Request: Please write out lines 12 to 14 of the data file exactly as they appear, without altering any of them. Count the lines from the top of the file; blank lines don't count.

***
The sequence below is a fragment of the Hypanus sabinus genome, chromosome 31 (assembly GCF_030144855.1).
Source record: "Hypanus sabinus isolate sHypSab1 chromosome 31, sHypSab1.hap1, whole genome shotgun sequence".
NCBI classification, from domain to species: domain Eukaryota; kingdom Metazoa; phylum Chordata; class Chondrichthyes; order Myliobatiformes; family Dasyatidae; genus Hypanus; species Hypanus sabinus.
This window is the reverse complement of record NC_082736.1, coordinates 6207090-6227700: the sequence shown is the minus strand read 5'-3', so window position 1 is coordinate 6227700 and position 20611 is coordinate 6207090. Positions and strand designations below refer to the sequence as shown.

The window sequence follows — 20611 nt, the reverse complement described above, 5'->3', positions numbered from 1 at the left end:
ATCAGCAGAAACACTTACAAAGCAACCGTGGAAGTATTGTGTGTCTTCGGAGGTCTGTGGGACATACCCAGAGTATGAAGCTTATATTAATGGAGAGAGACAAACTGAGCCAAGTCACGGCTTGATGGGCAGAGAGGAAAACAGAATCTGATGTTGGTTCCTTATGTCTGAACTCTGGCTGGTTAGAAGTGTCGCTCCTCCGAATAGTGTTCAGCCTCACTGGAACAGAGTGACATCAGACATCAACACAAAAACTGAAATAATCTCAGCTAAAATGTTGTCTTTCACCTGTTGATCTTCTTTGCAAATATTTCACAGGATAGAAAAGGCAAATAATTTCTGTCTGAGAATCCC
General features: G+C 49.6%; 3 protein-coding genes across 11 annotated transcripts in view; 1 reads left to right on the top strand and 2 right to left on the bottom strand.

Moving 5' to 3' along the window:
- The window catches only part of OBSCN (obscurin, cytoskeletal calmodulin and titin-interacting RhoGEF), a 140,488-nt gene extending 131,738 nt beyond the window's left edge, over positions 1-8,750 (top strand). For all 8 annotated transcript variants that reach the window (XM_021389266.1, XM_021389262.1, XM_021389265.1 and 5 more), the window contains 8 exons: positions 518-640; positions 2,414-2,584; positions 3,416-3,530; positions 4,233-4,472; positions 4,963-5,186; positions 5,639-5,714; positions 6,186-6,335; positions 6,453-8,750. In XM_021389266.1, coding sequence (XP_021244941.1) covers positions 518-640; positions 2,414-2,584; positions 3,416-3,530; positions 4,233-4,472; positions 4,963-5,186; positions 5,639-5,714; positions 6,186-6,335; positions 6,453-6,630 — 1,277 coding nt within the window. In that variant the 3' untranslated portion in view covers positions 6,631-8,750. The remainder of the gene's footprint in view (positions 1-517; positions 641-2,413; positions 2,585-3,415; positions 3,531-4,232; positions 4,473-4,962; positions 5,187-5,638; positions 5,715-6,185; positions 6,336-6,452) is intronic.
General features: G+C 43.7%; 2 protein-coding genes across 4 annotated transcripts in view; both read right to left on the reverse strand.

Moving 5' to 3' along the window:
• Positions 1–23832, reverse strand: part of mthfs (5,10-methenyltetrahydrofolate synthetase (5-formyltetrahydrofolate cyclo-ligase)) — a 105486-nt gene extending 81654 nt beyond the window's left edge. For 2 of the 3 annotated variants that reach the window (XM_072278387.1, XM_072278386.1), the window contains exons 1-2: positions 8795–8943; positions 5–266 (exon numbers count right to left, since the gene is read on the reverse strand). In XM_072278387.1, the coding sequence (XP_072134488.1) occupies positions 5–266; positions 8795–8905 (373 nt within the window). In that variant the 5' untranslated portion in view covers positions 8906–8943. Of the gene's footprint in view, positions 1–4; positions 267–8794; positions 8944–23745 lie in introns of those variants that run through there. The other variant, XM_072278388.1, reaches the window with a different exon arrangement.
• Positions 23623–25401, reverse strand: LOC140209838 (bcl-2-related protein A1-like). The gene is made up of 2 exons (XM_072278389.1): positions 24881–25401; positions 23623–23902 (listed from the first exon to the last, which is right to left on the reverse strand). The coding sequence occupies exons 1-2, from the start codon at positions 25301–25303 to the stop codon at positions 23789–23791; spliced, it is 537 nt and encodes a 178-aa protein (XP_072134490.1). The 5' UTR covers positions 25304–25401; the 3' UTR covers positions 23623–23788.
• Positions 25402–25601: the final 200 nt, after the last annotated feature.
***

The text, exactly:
• Positions 1–23832, reverse strand: part of mthfs (5,10-methenyltetrahydrofolate synthetase (5-formyltetrahydrofolate cyclo-ligase)) — a 105486-nt gene extending 81654 nt beyond the window's left edge. For 2 of the 3 annotated variants that reach the window (XM_072278387.1, XM_072278386.1), the window contains exons 1-2: positions 8795–8943; positions 5–266 (exon numbers count right to left, since the gene is read on the reverse strand). In XM_072278387.1, the coding sequence (XP_072134488.1) occupies positions 5–266; positions 8795–8905 (373 nt within the window). In that variant the 5' untranslated portion in view covers positions 8906–8943. Of the gene's footprint in view, positions 1–4; positions 267–8794; positions 8944–23745 lie in introns of those variants that run through there. The other variant, XM_072278388.1, reaches the window with a different exon arrangement.
• Positions 23623–25401, reverse strand: LOC140209838 (bcl-2-related protein A1-like). The gene is made up of 2 exons (XM_072278389.1): positions 24881–25401; positions 23623–23902 (listed from the first exon to the last, which is right to left on the reverse strand). The coding sequence occupies exons 1-2, from the start codon at positions 25301–25303 to the stop codon at positions 23789–23791; spliced, it is 537 nt and encodes a 178-aa protein (XP_072134490.1). The 5' UTR covers positions 25304–25401; the 3' UTR covers positions 23623–23788.
• Positions 25402–25601: the final 200 nt, after the last annotated feature.